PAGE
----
Hamas chief Khaled Meshaal (left) with Palestinian Authority president Mahmud Abbas during a recent meeting in Cairo
Hamas chief Khaled Meshaal (left) with Palestinian Authority president Mahmud Abbas during a recent meeting in Cairo. Abbas told reporters he hopes elections would be held on May 4 next year, after what he called "important" talks between his Fatah group and rival Hamas in Cairo. © - - AFP/Hamas Press Office/File
Hamas chief Khaled Meshaal (left) with Palestinian Authority president Mahmud Abbas during a recent meeting in Cairo
AFP
Last updated: November 28, 2011

Abbas hopes for May 4 Palestinian elections

Palestinian president Mahmud Abbas said Monday he hoped elections would be held on May 4 next year, after what he called "important" talks between his Fatah group and rival Hamas in Cairo.

"I hope, God willing, that the elections will be on May 4," Abbas told reporters during a visit to Vienna after talks with Austrian President Heinz Fischer.

The comments followed Abbas's reconciliation talks last week in Cairo with Hamas chief Khaled Meshaal aimed at cementing a stalled unity deal signed six months ago.

In Cairo, Abbas and Meshaal approved a two-page document reiterating their commitment to the main elements of the original deal, saying they would establish a joint government after elections in May 2012.

Hailing a new era of "partnership," they pledged to resolve the issue of political prisoners "within days" and said they would put together a temporary cabinet of independents, to be agreed upon next month.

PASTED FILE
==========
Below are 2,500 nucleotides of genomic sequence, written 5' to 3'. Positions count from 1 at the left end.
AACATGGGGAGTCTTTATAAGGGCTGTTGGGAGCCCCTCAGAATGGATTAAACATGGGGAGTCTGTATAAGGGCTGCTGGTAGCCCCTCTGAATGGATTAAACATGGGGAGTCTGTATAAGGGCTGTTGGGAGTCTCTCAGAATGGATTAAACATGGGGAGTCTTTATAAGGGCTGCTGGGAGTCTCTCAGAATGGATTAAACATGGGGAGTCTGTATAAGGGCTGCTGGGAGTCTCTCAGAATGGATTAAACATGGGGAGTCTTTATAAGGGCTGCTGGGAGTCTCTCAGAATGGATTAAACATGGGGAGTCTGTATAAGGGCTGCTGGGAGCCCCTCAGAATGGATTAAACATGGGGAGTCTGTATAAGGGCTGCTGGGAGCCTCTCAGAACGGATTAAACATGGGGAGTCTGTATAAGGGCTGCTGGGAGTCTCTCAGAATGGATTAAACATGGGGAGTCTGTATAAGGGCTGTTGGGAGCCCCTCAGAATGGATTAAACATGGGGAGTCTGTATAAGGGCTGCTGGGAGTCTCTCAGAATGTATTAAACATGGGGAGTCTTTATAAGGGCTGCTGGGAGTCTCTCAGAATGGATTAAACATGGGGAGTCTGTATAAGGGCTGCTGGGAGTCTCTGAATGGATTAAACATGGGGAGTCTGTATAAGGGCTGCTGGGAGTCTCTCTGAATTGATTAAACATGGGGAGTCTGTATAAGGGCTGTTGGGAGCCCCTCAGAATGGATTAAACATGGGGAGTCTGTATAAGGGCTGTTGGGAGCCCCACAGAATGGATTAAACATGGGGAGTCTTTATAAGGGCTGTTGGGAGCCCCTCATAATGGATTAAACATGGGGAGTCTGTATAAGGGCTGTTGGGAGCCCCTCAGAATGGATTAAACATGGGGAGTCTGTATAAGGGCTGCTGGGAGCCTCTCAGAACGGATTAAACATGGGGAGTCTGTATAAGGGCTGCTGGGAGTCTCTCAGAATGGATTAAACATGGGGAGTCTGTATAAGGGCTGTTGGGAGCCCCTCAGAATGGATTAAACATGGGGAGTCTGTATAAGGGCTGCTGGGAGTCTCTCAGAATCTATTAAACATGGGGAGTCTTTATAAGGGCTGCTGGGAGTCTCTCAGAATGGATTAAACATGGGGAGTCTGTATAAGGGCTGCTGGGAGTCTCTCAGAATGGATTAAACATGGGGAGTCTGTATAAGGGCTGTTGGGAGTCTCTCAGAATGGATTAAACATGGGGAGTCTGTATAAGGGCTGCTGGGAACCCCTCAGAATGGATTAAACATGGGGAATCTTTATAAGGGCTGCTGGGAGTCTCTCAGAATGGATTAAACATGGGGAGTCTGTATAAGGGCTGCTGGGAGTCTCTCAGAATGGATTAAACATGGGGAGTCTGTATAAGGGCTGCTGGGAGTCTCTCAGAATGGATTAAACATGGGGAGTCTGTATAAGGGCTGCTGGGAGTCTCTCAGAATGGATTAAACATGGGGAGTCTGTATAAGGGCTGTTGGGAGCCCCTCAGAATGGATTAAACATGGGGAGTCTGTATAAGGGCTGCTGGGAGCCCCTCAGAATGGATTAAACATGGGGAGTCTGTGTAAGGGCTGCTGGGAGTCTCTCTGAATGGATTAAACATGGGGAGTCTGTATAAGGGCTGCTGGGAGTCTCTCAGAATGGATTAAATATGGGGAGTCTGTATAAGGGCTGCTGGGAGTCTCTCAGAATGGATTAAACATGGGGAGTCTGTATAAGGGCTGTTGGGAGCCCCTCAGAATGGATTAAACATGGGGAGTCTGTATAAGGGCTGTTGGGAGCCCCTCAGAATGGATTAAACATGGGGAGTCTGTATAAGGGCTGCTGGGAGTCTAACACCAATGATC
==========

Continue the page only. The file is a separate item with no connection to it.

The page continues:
In Vienna, Abbas stressed that this interim government, paving the way for the parliamentary and presidential elections, would not be dominated by either side.

"The interim government will be made up of technocrats and independent members. ... This will not be a government of either Fatah or of Hamas, but an independent one," Abbas said through a German-speaking interpreter.

Israel has expressed unease at the rapprochement, with Prime Minister Benjamin Netanyahu's spokesman on Thursday saying the closer Abbas gets to Hamas, "the further he moves away from peace."

Deputy Foreign Minister Danny Ayalon said Saturday that Israel could cut water and power supplies to the Gaza Strip -- which Hamas controls, while Fatah runs the West Bank -- saying a unity government of Hamas and Fatah "would transform the Palestinian Authority into a terrorist authority."

Abbas also said in Vienna that the refusal of Hamas to recognise Israel could be addressed in the next round of talks between the two groups.

"I would wish that Hamas would agree to this," Abbas told reporters. "Maybe this will be an issue to talk about in our next meeting."

He said this was not discussed with Meshaal in Cairo.

"I think these talks were an important step. Of course they did not address all the issues, but both sides clarified their positions," Abbas said.

He said Hamas was ready to accept a Palestinian state within 1967 borders and that resistance would be "peaceful".

The United States and the European Union have said they will not work with a government that includes Hamas unless the Islamists recognise Israel, renounce violence and agree to abide by previous Israeli-Palestinian agreements.

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